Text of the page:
Your QEMU build is now installed. Be sure that /usr/local/bin is in your $PATH before proceeding.

Building Nanos for the "virt" QEMU machine type

In a native build of the Nanos kernel, or when staging a program executable using ops, common dependencies like shared libraries and configuration files are drawn from the host system. This isn't going to work when building on a host that's a different architecture or OS than the target.

When cross-building for another architecture, we'll need a path to source such dependencies. The NANOS_TARGET_ROOT environment variable supplies this path to the Nanos makefiles. You can use a root image of your own Linux/arm64 installation or download and use the minimal Debian arm64 root image that we provide for our CI tests:

mkdir arm64-target-root
cd arm64-target-root
sudo tar --exclude=dev/* -xzf ../arm64-target-root.tar.gz
export NANOS_TARGET_ROOT=`pwd`

Now we're ready to clone a Nanos tree and build it for the virt QEMU machine type. This machine type is ideal for use with Nanos as it is specifically designed for virtual machines and is not restricted by the need to model a real hardware platform. The PLATFORM variable indicates the target platform, which also implies the target architecture (ARCH). The build will check the host architecture and, if it differs from that of the target, automatically set CROSS_COMPILE to "$ARCH-linux-gnu-". CROSS_COMPILE can be overridden to a different prefix if necessary. TARGET specifies the test program to build; we'll start with "hw", which is a simple hello world program written in C.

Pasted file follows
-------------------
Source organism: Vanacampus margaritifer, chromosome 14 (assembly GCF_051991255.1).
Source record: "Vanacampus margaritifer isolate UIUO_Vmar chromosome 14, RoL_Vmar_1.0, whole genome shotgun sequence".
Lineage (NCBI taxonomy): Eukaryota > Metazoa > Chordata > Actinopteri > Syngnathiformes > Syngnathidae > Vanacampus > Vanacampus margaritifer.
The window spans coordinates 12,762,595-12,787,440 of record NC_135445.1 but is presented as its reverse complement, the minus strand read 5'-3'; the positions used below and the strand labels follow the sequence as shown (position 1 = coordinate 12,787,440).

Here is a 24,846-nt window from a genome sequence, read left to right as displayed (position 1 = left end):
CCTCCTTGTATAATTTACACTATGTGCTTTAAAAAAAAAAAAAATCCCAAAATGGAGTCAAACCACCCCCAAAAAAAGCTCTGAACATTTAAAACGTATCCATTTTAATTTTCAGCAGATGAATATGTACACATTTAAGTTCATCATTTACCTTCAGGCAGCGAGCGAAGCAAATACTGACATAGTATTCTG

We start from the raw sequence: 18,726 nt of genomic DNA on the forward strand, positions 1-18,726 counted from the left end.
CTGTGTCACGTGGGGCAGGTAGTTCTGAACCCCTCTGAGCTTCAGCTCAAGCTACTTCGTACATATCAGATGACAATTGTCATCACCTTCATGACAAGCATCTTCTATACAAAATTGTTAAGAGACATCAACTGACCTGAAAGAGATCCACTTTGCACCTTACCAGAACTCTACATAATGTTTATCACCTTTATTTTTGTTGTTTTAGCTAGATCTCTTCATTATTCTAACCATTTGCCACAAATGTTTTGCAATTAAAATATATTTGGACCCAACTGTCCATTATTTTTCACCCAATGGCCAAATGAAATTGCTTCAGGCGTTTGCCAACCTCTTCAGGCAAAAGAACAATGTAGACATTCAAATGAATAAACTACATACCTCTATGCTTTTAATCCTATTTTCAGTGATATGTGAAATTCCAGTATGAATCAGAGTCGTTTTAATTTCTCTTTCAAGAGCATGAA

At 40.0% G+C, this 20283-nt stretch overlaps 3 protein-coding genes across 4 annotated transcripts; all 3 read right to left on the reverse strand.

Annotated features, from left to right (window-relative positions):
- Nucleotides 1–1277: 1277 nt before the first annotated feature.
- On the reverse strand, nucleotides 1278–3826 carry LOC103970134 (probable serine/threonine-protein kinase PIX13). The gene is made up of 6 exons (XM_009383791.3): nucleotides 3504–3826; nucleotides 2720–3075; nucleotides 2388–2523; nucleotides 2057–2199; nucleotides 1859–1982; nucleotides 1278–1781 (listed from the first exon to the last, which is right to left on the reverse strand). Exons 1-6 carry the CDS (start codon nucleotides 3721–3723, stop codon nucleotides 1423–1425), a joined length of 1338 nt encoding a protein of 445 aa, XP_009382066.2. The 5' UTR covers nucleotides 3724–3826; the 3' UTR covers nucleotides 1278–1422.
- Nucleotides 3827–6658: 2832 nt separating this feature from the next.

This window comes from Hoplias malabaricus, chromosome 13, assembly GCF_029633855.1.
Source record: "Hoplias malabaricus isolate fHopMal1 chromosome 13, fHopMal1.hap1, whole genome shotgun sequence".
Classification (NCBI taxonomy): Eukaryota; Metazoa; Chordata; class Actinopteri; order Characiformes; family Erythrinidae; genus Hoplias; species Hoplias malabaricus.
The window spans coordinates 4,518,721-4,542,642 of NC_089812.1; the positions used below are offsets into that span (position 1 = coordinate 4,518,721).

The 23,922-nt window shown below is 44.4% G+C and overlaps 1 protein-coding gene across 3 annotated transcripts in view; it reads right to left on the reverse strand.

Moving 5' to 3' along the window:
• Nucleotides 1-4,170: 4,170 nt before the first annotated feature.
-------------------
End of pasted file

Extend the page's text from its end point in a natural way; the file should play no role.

git clone nanos-virt
cd nanos-virt
make PLATFORM=virt TARGET=hw

We can run the instance under QEMU with emulation using the 'run-noaccel' make target.

make PLATFORM=virt TARGET=hw run-noaccel
qemu-system-aarch64 -machine virt -machine gic-version=2 -machine highmem=off -m 1G  -kernel /tmp/nanos-virt/output/platform/virt/bin/kernel.img -display none  -serial stdio -drive if=none,id=hd0,format=raw,file=/tmp/nanos-virt/output/image/disk.raw -device virtio-blk-pci,drive=hd0 -no-reboot -semihosting  -device virtio-net,netdev=n0 -netdev user,id=n0,hostfwd=tcp::8080-:8080,hostfwd=tcp::9090-:9090,hostfwd=udp::5309-:5309 -object filter-dump,id=filter0,netdev=n0,file=/tmp/nanos.pcap -cpu max
en1: assigned
hello world!

And we can demonstrate some connectivity with a little Go-based webserver:

make PLATFORM=virt TARGET=webg run-noaccel